Craig’s presentation on a consumer’s perspective can be accessed here.

Emma’s presentation on a carer’s perspective can be accessed here.


Unanswered Questions:

Despite the wealth of information provided at the forum, many unanswered questions relating to the NDIS and how it will look and evolve for people with mental illness and those who support them remain.

The final component of the day involved attendees discussing and writing down these unanswered questions, which will help Mental Health Australia in guiding our future engagement and advocacy work in the sector.

We have consolidated attendees responses in the table below. Some key themes and questions to emerge include:

  • Eligibility: e.g. What support will be available for consumers during the planning process - who will fund this? What will happen to people who are not funded by the NDIS if there are no community psychosocial rehabilitation services available?
  • Workforce: How will staff stay connected to an organisation if they are working daily as a 'mobile' worker? How do we ensure a skilled mental health workforce under the NDIS model?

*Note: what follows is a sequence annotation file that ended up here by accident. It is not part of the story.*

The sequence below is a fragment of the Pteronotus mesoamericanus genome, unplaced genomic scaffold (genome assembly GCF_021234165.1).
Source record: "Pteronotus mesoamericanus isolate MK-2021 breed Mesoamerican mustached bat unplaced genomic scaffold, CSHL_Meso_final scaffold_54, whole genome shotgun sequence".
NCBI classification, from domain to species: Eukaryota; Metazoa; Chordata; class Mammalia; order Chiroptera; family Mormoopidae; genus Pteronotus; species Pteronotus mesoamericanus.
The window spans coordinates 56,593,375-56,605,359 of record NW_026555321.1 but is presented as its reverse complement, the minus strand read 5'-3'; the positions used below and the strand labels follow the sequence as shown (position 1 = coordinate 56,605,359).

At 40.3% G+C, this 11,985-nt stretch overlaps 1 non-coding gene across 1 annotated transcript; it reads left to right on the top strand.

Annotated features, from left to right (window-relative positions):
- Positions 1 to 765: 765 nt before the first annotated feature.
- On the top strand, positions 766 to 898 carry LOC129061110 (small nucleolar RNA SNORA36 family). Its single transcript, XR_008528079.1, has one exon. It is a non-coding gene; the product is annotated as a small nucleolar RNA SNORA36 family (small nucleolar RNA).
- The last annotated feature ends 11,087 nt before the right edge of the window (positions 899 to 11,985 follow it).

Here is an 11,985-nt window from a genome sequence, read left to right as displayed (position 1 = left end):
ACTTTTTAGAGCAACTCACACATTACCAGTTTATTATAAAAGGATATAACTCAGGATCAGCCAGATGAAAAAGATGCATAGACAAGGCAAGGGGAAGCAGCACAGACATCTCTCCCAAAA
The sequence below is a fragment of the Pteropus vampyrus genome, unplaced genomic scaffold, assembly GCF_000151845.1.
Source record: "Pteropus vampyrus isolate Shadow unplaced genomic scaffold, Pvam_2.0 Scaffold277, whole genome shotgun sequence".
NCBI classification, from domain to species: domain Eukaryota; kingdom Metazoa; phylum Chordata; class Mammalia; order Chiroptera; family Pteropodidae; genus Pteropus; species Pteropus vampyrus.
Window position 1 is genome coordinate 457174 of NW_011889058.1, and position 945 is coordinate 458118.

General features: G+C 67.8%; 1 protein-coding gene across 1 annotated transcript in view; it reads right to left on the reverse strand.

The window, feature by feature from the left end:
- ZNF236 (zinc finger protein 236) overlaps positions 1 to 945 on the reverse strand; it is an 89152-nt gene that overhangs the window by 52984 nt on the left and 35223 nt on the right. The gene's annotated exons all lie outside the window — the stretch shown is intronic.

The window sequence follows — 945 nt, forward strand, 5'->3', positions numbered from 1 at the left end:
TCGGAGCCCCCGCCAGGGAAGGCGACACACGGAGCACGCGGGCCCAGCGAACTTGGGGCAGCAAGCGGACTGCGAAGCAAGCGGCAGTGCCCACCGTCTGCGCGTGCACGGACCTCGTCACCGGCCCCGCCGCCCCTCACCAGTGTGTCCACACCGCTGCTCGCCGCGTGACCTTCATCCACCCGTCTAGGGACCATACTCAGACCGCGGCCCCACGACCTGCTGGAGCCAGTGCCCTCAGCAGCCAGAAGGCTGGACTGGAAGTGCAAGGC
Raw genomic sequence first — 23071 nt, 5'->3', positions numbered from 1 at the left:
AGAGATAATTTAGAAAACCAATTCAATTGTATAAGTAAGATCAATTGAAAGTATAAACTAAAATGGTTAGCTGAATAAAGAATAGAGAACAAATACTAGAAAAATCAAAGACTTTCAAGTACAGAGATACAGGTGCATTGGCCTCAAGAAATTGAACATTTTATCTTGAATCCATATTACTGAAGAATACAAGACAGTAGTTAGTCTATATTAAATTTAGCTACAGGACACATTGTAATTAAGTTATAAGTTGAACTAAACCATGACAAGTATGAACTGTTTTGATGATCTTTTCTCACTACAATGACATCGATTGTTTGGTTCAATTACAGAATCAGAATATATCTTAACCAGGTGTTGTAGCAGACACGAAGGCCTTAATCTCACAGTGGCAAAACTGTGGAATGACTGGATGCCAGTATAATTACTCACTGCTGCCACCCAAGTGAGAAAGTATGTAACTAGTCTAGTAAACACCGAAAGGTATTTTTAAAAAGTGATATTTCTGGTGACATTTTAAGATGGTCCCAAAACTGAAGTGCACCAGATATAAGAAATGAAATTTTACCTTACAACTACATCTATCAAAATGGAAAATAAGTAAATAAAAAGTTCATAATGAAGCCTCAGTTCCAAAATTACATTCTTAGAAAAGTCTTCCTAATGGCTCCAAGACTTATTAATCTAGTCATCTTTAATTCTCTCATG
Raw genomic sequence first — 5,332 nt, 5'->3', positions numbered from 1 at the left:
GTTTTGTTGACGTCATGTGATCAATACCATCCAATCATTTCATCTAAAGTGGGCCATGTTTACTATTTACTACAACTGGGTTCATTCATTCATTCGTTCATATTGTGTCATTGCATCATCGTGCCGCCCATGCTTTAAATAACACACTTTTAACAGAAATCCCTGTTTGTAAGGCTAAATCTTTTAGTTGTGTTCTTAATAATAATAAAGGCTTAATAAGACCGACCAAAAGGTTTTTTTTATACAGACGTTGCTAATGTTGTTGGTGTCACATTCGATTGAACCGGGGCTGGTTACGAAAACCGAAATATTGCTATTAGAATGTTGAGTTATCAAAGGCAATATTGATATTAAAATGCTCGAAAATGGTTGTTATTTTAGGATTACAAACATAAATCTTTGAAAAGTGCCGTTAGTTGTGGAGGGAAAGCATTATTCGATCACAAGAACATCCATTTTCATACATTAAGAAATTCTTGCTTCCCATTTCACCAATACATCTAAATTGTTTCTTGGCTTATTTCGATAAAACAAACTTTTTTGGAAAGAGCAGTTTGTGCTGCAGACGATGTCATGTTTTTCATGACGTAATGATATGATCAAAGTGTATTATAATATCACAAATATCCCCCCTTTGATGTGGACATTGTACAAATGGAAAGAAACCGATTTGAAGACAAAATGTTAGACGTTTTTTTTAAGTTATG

• Quality and Governance issues: How are we going to ensure a quality service while not losing consumer choice? More information and advice is needed on how to manage and improve current governance and risk systems
  • Interface with the health / medical system: How will people in in-patient services access the NDIS and who will support this process? More information on the interaction between the health and disability systems is needed.


TOPICS: Workforce Quality & safeguarding Vulnerable groups Transition arrangements

How will staff stay connected to the organisation with no office time, no team, no supervision?

Can we build workforce communities of practice?